UNC’s chancellor apologizes for University’s ties to slavery

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CHAPEL HILL, N.C. (WNCN) –  UNC Chancellor Carol Folt apologized for the school’s ties to slavery Friday.

Folt’s comments came on the University’s 225th birthday celebration. 

“As Chancellor of the University of North Carolina at Chapel Hill, I offer our university’s deepest apology for the profound injustices of slavery,” Folt said.

The chancellor went on to acknowledge the “strength of enslaved people in the face of the their suffering, and our respect and indebtedness to them.”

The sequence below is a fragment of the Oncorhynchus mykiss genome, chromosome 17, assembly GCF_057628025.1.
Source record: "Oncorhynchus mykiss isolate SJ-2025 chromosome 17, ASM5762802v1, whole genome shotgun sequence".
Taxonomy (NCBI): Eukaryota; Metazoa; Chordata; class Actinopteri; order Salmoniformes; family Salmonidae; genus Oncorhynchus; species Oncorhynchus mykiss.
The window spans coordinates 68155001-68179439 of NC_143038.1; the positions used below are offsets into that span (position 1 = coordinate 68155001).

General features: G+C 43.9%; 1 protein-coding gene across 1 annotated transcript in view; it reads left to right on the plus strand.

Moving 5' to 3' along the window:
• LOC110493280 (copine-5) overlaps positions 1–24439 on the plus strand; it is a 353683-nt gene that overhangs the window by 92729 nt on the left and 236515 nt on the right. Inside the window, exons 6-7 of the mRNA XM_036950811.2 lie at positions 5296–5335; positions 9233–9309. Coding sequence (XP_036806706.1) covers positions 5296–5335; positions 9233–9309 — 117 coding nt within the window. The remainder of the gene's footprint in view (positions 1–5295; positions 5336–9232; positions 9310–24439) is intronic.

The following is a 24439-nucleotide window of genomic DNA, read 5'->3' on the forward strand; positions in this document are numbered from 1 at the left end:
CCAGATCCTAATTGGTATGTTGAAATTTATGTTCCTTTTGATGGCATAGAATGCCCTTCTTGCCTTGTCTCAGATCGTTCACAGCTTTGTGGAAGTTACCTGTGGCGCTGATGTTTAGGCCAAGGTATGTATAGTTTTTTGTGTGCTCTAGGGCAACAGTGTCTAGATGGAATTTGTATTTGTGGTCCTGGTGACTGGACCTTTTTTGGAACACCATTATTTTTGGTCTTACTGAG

Folt said legislation passed by the North Carolina General Assembly 11 years ago “explicitly urged universities ‘to do all within their power to acknowledge the transgressions'” of the practice of slavery.

UNC has been in the spotlight in recent weeks after the school’s Confederate monument, known as Silent Sam, was torn down by protestors on Aug. 20. 

The monument had been a source of controversy on the campus for decades. 

Since its toppling, pro-Confederate groups have clashed with those opposing Silent Sam on campus. Some of those demonstrations have turned violent, leading to arrests. 

UNC leads have until Nov. 15 to decide what to do with Silent Sam. North Carolina law requires it be re-re-erected with 90 days. 

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